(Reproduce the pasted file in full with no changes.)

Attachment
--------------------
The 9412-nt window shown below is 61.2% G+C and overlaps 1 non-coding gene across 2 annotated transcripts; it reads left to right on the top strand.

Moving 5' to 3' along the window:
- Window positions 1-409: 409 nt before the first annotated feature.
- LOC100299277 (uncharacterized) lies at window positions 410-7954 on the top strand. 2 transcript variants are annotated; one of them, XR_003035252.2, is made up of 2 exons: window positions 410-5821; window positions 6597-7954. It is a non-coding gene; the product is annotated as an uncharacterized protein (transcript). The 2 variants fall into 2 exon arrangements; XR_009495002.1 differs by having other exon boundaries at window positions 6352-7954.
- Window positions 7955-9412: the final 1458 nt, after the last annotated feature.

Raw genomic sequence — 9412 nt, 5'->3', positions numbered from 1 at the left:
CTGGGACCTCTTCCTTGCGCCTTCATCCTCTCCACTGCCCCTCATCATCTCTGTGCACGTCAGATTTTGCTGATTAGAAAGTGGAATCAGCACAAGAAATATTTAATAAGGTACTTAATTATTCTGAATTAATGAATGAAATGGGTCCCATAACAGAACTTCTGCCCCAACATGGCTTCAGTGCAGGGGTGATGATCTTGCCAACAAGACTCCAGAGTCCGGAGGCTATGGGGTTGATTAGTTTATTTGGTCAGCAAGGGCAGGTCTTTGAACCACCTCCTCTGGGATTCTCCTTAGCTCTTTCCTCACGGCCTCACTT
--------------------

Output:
The 9412-nt window shown below is 61.2% G+C and overlaps 1 non-coding gene across 2 annotated transcripts; it reads left to right on the top strand.

Moving 5' to 3' along the window:
- Window positions 1-409: 409 nt before the first annotated feature.
- LOC100299277 (uncharacterized) lies at window positions 410-7954 on the top strand. 2 transcript variants are annotated; one of them, XR_003035252.2, is made up of 2 exons: window positions 410-5821; window positions 6597-7954. It is a non-coding gene; the product is annotated as an uncharacterized protein (transcript). The 2 variants fall into 2 exon arrangements; XR_009495002.1 differs by having other exon boundaries at window positions 6352-7954.
- Window positions 7955-9412: the final 1458 nt, after the last annotated feature.

Raw genomic sequence — 9412 nt, 5'->3', positions numbered from 1 at the left:
CTGGGACCTCTTCCTTGCGCCTTCATCCTCTCCACTGCCCCTCATCATCTCTGTGCACGTCAGATTTTGCTGATTAGAAAGTGGAATCAGCACAAGAAATATTTAATAAGGTACTTAATTATTCTGAATTAATGAATGAAATGGGTCCCATAACAGAACTTCTGCCCCAACATGGCTTCAGTGCAGGGGTGATGATCTTGCCAACAAGACTCCAGAGTCCGGAGGCTATGGGGTTGATTAGTTTATTTGGTCAGCAAGGGCAGGTCTTTGAACCACCTCCTCTGGGATTCTCCTTAGCTCTTTCCTCACGGCCTCACTT